Lawyer Drinking In His Office-The Top 5 Occupations Linked To Alcohol Abuse

Alcohol is among the most commonly abused drugs in the world. While anyone can develop an alcohol problem, people with certain jobs face a higher risk. Here are the top five occupations associated with heavy drinking. 

1. Lawyers

According to the American Bar Association, one in five U.S. lawyers struggles with alcohol abuse. That’s twice the rate of the general population.

Similarly, a 2016 study of 12,000 U.S. lawyers found that 20.6% drank at a hazardous level. That means they drank to the point of facing serious health risks, such as liver disease, cancer, and alcohol poisoning (also called alcohol overdose).

The same study found that 28% of lawyers experience symptoms of depression, while 19% experience anxiety. Many lawyers develop these issues due to their high-stress work environments. To cope, some turn to alcohol. 

This type of self-medication often leads to alcohol use disorder (also called alcohol addiction). Like other diseases, this condition is treatable. 

Unfortunately, many lawyers avoid confronting their addictions and seeking treatment. They may fear that doing so could ruin their career. As a result, they hide their addictions, which get worse with time. 

2. Miners

Mining jobs typically include long hours, isolation, and intense physical demands. They also come with a high risk of workplace accidents, a threat that can cause constant anxiety. All these factors make miners more likely to engage in substance abuse, including alcohol abuse. 

According to a national survey by the Substance Abuse and Mental Health Services Administration (SAMHSA), 17.5% of miners reported heavy alcohol use in the past month, the highest rate of all industries surveyed. 

The National Institute on Alcohol Abuse and Alcoholism (NIAAA) defines heavy alcohol use as:

  • consuming more than 3 drinks per day or more than 7 drinks per week for females
  • consuming more than 4 drinks per day or more than 14 drinks per week for males

The SAMHSA survey also found that miners had the third-highest rate of past-year substance use disorder.

3. Construction Workers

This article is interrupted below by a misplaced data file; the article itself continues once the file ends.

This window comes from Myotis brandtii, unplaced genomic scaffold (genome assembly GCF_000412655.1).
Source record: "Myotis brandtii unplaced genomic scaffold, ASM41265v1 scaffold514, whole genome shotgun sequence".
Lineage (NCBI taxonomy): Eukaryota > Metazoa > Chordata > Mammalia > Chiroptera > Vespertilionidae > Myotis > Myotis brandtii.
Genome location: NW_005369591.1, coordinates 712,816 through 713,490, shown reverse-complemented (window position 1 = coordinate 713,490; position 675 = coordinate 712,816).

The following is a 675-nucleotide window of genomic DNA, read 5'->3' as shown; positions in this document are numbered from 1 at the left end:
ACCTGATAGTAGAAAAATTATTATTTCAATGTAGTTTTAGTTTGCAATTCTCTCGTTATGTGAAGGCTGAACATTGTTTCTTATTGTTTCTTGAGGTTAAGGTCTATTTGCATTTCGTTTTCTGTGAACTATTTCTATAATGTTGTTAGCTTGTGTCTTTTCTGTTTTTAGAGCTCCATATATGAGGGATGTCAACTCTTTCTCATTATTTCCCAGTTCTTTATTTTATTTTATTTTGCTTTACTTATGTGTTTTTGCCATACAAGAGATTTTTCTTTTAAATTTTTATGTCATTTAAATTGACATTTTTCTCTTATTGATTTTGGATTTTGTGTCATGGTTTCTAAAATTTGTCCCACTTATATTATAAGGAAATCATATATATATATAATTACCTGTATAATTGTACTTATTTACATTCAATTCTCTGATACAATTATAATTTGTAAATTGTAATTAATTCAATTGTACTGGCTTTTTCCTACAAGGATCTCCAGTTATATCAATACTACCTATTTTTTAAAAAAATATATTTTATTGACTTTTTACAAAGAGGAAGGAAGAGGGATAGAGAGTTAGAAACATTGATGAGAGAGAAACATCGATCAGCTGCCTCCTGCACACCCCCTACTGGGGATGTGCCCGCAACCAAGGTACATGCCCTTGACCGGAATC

Like miners, construction workers face significant stressors, including intense physical demands and a high risk of injury. Some of them try to relax by drinking alcohol after (or even during) work.

Also, many construction workers have trouble finding steady work. During periods of unemployment, they may use alcohol to self-medicate feelings of anxiety or depression. They might also lack adequate health insurance, making it difficult to access treatment for alcohol addiction

After the mining industry, the construction industry had the second-highest rate of past-month heavy drinking (16.5%), according to the SAMHSA survey.

Moreover, a 2020 report found that one in six construction workers has seen a colleague visibly impacted by alcohol while working. Drinking on the job significantly increases these workers’ risk of injury, which, as mentioned above, is already high.

4. Food Service Workers

Cooks, waiters, and other food service workers tend to work irregular hours, which can disrupt their sleep schedules. They also work in fast-paced, physically demanding environments. 

Despite these demands, they often receive low wages and little to no benefits. To cope with these challenges, many food service workers drink before and after their shifts.

Some food service services even drink on the job, especially bartenders and other workers with easy access to alcohol. Managers often ignore this behavior, dismissing it as a normal part of the restaurant industry. They may even encourage employees to drink after a long or particularly difficult shift. 

According to the SAMHSA survey, food service workers have the third-highest rate of past-month heavy alcohol use at 11.8%. They also have the highest rate of past-month illegal drug use.

5. Artists

When discussing on-the-job alcohol abuse, many people think of creative professionals, such as painters, writers, and musicians. 

Indeed, the SAMHSA survey showed that people working in the arts and entertainment industry have the fourth-highest rate of past-month heavy drinking at 11.5%.

In addition, a 2017 study showed that artists have a higher risk of both substance misuse and mental illness. Artists with untreated mental illness often use alcohol to self-medicate. 

They may also feel that drinking helps them unleash their creativity. It’s true that alcohol might help you express yourself by lowering your inhibitions. However, this effect is temporary. 

Also, other effects of alcohol abuse, such as memory loss and trouble concentrating, will only hinder your creative process.

If you or someone you love feels unable to control your alcohol consumption, please reach out to Northeast Addictions Treatment Center

Our board-certified healthcare providers offer medical detox, mental health counseling, and other evidence-based treatment options to help you or your loved one thrive.


American Bar Association — Alcohol Use Disorders

Drug & Alcohol Review — Construction workers’ alcohol use, knowledge, perceptions of risk and workplace norms

International Journal of Mental Health & Addiction — Substance Use and Psychological Disorders Among Art and Non-art University Students: an Empirical Self-Report Survey

Journal of Addiction Medicine — The Prevalence of Substance Use and Other Mental Health Concerns Among American Attorneys

National Institute on Alcohol Abuse and Alcoholism — Drinking Levels Defined

Substance Abuse and Mental Health Services Administration — Substance Use And Substance Use Disorder By Industry

Workplace Health & Safety — Alcohol Consumption in the Australian Mining Industry: The Role of Workplace, Social, and Individual Factors

Written by
Northeast Addition Editorial Team

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This page does not provide medical advice.